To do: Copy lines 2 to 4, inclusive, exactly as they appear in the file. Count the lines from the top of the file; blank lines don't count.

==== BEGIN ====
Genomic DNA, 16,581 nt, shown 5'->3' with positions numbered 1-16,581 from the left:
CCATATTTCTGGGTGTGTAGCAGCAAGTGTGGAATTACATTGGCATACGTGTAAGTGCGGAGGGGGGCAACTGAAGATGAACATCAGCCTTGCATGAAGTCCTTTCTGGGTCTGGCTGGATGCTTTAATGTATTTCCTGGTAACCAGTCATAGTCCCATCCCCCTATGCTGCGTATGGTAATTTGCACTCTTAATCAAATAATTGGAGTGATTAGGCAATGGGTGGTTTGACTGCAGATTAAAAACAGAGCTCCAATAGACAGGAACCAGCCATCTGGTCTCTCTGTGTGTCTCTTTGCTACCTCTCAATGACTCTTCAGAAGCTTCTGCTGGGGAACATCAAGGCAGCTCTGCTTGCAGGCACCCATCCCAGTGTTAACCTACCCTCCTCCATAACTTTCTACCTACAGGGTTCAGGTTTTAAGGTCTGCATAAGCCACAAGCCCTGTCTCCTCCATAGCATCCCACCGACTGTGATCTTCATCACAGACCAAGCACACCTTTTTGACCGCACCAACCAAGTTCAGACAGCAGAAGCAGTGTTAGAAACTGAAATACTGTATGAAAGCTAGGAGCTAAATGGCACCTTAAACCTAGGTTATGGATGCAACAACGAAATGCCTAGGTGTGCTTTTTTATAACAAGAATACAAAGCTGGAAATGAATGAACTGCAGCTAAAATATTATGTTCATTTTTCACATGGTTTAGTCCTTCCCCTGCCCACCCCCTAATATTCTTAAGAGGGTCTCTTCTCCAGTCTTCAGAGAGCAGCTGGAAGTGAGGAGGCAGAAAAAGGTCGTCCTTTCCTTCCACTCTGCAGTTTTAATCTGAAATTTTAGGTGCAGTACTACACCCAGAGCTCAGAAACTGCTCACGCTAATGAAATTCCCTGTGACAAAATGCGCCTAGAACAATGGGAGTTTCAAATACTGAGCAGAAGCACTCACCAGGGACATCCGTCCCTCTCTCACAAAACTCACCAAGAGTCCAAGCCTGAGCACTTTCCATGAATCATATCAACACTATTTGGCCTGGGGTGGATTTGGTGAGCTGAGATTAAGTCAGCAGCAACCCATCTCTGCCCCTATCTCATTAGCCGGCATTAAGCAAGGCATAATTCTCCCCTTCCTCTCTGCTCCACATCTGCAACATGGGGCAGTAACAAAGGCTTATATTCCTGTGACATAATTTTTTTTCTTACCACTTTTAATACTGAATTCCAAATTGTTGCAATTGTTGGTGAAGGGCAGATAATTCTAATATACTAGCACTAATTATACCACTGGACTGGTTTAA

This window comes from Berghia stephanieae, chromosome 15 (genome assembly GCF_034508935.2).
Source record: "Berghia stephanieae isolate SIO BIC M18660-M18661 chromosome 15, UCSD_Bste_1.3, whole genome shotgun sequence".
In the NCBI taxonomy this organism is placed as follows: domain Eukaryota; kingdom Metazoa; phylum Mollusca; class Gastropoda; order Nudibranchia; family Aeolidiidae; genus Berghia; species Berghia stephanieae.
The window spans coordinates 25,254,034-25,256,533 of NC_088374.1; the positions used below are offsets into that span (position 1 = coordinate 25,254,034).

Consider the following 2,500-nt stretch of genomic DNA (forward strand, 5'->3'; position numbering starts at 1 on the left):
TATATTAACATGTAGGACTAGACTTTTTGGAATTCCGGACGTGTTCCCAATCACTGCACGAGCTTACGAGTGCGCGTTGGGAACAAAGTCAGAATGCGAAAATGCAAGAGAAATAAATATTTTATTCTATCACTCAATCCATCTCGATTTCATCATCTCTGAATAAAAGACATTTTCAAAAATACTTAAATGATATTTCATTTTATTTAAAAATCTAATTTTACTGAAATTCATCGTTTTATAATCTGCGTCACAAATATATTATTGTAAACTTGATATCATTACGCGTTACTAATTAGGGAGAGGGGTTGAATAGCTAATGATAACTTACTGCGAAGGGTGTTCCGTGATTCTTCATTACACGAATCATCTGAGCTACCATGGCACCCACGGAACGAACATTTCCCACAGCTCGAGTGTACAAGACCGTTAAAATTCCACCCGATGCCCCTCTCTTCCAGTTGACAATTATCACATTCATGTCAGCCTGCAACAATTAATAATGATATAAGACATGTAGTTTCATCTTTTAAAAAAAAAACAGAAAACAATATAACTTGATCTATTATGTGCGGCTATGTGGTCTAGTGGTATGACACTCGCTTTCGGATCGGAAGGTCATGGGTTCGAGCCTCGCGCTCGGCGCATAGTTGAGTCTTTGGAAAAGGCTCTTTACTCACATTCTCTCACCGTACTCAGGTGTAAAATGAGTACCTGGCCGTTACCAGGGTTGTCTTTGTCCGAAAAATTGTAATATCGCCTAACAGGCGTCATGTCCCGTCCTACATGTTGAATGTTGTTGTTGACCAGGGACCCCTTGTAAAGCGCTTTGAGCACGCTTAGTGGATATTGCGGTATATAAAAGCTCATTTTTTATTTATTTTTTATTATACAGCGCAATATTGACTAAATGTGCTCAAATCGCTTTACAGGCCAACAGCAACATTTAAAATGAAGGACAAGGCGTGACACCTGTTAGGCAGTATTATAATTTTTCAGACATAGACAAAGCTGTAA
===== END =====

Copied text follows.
CCATATTTCTGGGTGTGTAGCAGCAAGTGTGGAATTACATTGGCATACGTGTAAGTGCGGAGGGGGGCAACTGAAGATGAACATCAGCCTTGCATGAAGTCCTTTCTGGGTCTGGCTGGATGCTTTAATGTATTTCCTGGTAACCAGTCATAGTCCCATCCCCCTATGCTGCGTATGGTAATTTGCACTCTTAATCAAATAATTGGAGTGATTAGGCAATGGGTGGTTTGACTGCAGATTAAAAACAGAGCTCCAATAGACAGGAACCAGCCATCTGGTCTCTCTGTGTGTCTCTTTGCTACCTCTCAATGACTCTTCAGAAGCTTCTGCTGGGGAACATCAAGGCAGCTCTGCTTGCAGGCACCCATCCCAGTGTTAACCTACCCTCCTCCATAACTTTCTACCTACAGGGTTCAGGTTTTAAGGTCTGCATAAGCCACAAGCCCTGTCTCCTCCATAGCATCCCACCGACTGTGATCTTCATCACAGACCAAGCACACCTTTTTGACCGCACCAACCAAGTTCAGACAGCAGAAGCAGTGTTAGAAACTGAAATACTGTATGAAAGCTAGGAGCTAAATGGCACCTTAAACCTAGGTTATGGATGCAACAACGAAATGCCTAGGTGTGCTTTTTTATAACAAGAATACAAAGCTGGAAATGAATGAACTGCAGCTAAAATATTATGTTCATTTTTCACATGGTTTAGTCCTTCCCCTGCCCACCCCCTAATATTCTTAAGAGGGTCTCTTCTCCAGTCTTCAGAGAGCAGCTGGAAGTGAGGAGGCAGAAAAAGGTCGTCCTTTCCTTCCACTCTGCAGTTTTAATCTGAAATTTTAGGTGCAGTACTACACCCAGAGCTCAGAAACTGCTCACGCTAATGAAATTCCCTGTGACAAAATGCGCCTAGAACAATGGGAGTTTCAAATACTGAGCAGAAGCACTCACCAGGGACATCCGTCCCTCTCTCACAAAACTCACCAAGAGTCCAAGCCTGAGCACTTTCCATGAATCATATCAACACTATTTGGCCTGGGGTGGATTTGGTGAGCTGAGATTAAGTCAGCAGCAACCCATCTCTGCCCCTATCTCATTAGCCGGCATTAAGCAAGGCATAATTCTCCCCTTCCTCTCTGCTCCACATCTGCAACATGGGGCAGTAACAAAGGCTTATATTCCTGTGACATAATTTTTTTTCTTACCACTTTTAATACTGAATTCCAAATTGTTGCAATTGTTGGTGAAGGGCAGATAATTCTAATATACTAGCACTAATTATACCACTGGACTGGTTTAA

This window comes from Berghia stephanieae, chromosome 15 (genome assembly GCF_034508935.2).
Source record: "Berghia stephanieae isolate SIO BIC M18660-M18661 chromosome 15, UCSD_Bste_1.3, whole genome shotgun sequence".